True faith lives. Yes, faith does begin with thinking the right things—“knowledge of the truth.” But true thinking will transform us. Truth transforms. Knowledge of the truth, the book of Titus tells us, “accords with godliness.” The harmony we expect to hear when someone tells us they know the truth is the joyous noise of their godly life.
The knowledge we learn through the Holy Spirit as he teaches us God’s Word won’t puff us up, it will make us loving (1 Corinthians 8:1). Knowledge of the truth will spill out of us in loving actions.
Every person who personally knows the truth—Jesus Christ—will have a living faith.
What Do You Think a Life of Faith Looks Like?
What are your expectations for what a living faith would look like?
We may tend to think of it as radical self-denial, boldness to stand up in a crowd, religious rhythms and activities done dutifully, fire-in-the-eyes passion and probably flying somewhere overseas. But I realized my vision of living faith is incomplete when I compare it to the Bible’s picture of living faith.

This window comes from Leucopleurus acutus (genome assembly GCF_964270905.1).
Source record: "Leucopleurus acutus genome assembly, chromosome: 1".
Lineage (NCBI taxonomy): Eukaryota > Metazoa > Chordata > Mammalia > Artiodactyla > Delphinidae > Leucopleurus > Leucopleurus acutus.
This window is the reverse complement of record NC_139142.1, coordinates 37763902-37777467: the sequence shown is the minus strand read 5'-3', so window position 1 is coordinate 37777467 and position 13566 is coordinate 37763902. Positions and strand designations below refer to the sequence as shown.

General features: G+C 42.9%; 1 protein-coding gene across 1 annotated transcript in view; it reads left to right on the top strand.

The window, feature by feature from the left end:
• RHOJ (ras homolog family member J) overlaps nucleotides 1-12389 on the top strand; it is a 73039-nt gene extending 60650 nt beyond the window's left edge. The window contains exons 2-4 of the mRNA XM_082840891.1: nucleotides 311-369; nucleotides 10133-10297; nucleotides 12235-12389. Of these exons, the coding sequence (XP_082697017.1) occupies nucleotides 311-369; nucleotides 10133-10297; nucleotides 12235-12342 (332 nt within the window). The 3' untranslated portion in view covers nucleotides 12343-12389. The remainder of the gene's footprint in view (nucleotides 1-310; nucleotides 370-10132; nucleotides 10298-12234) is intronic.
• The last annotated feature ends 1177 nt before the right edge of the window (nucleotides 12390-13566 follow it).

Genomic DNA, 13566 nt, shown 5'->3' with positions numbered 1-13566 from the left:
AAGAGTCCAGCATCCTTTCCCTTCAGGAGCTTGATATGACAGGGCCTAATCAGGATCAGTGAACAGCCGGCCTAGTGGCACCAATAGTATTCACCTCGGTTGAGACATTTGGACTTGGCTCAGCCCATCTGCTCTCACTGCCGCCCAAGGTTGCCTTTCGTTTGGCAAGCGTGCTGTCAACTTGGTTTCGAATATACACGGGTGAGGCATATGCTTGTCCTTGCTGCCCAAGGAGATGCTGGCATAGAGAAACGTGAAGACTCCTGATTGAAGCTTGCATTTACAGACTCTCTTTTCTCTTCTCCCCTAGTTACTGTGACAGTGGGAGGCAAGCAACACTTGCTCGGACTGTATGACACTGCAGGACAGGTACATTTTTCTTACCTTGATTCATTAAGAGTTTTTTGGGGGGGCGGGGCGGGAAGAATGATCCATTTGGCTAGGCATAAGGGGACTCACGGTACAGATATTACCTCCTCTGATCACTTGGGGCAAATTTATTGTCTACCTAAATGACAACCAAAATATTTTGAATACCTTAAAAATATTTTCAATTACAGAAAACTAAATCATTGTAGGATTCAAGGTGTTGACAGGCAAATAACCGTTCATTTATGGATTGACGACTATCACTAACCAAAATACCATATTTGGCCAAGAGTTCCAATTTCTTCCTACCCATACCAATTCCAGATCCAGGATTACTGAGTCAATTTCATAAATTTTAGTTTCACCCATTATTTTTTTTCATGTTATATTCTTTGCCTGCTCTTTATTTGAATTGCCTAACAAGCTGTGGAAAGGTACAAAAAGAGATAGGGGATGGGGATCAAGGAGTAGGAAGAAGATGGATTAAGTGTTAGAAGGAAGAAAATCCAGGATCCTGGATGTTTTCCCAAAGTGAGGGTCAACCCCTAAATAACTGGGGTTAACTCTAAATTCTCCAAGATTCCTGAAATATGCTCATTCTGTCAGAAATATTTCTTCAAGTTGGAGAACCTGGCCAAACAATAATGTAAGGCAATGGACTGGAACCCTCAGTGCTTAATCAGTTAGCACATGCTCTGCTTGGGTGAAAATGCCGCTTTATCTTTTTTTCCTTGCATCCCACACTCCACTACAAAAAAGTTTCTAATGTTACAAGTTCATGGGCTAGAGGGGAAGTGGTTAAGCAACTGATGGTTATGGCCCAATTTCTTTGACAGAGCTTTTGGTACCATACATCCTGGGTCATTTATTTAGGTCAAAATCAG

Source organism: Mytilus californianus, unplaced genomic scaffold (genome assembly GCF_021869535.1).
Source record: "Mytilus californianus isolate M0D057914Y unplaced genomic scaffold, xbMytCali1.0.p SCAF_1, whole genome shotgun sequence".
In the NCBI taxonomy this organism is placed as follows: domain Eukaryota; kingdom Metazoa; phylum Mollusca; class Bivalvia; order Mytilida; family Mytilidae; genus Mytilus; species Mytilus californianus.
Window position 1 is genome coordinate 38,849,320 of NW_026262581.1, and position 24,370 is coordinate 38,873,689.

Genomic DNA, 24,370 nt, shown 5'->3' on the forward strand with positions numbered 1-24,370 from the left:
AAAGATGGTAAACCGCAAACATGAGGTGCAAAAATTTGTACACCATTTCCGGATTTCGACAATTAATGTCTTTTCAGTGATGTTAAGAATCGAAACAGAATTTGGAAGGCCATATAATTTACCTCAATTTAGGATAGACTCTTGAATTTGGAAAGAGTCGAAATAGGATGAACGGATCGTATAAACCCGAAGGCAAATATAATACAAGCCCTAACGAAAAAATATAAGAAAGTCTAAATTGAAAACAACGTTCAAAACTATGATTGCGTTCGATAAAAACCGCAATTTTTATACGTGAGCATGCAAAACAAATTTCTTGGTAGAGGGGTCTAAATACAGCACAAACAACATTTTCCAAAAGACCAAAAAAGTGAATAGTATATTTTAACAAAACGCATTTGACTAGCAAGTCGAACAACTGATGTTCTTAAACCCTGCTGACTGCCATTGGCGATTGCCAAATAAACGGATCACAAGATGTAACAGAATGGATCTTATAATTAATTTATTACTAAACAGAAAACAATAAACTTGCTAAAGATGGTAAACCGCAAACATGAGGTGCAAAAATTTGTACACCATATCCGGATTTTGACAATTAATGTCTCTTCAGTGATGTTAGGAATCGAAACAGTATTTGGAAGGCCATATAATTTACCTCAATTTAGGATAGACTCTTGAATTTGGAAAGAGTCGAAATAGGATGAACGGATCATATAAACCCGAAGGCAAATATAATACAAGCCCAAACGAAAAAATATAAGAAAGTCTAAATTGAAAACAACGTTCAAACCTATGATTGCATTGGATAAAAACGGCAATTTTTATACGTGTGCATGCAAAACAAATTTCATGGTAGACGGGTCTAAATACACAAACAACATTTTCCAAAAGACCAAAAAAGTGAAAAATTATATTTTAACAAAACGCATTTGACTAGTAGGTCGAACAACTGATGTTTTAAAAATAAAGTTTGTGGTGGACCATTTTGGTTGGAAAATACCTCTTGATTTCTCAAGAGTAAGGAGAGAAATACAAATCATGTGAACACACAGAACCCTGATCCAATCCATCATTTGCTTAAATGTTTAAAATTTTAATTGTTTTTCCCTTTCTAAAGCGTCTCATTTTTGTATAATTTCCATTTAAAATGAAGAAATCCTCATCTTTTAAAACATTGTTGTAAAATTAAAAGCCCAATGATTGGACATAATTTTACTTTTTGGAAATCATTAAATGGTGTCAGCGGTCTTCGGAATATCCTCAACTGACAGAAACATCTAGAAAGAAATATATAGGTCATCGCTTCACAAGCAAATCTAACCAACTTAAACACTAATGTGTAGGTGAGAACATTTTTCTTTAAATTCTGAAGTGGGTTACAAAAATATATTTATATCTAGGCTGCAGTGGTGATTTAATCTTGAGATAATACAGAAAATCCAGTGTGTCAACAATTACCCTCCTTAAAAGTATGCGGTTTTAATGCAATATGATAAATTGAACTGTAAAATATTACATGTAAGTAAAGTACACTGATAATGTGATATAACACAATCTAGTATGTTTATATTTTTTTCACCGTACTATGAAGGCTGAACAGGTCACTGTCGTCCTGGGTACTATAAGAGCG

The book of Titus helps us here. Paul writes to empower a pastor named Titus. Titus leads churches in Crete, and they’re in need of a family meeting. People don’t know how to live life in accordance with their faith. Myths are circulating, foolish controversies are raging (Titus 3:9), they’re receiving “do-this, do-that” from every angle (Titus 1:14), and families who follow Jesus are generally upset by all the cultural noise and religious talk (Titus 1:11). Can you resonate?
The Holy Spirit answered these believers’ angst and ours too through the wonderful straightforward instruction from Paul to Titus. Before we see what living faith looks like, let’s consider where it comes from.
Where Does Living Faith Come From?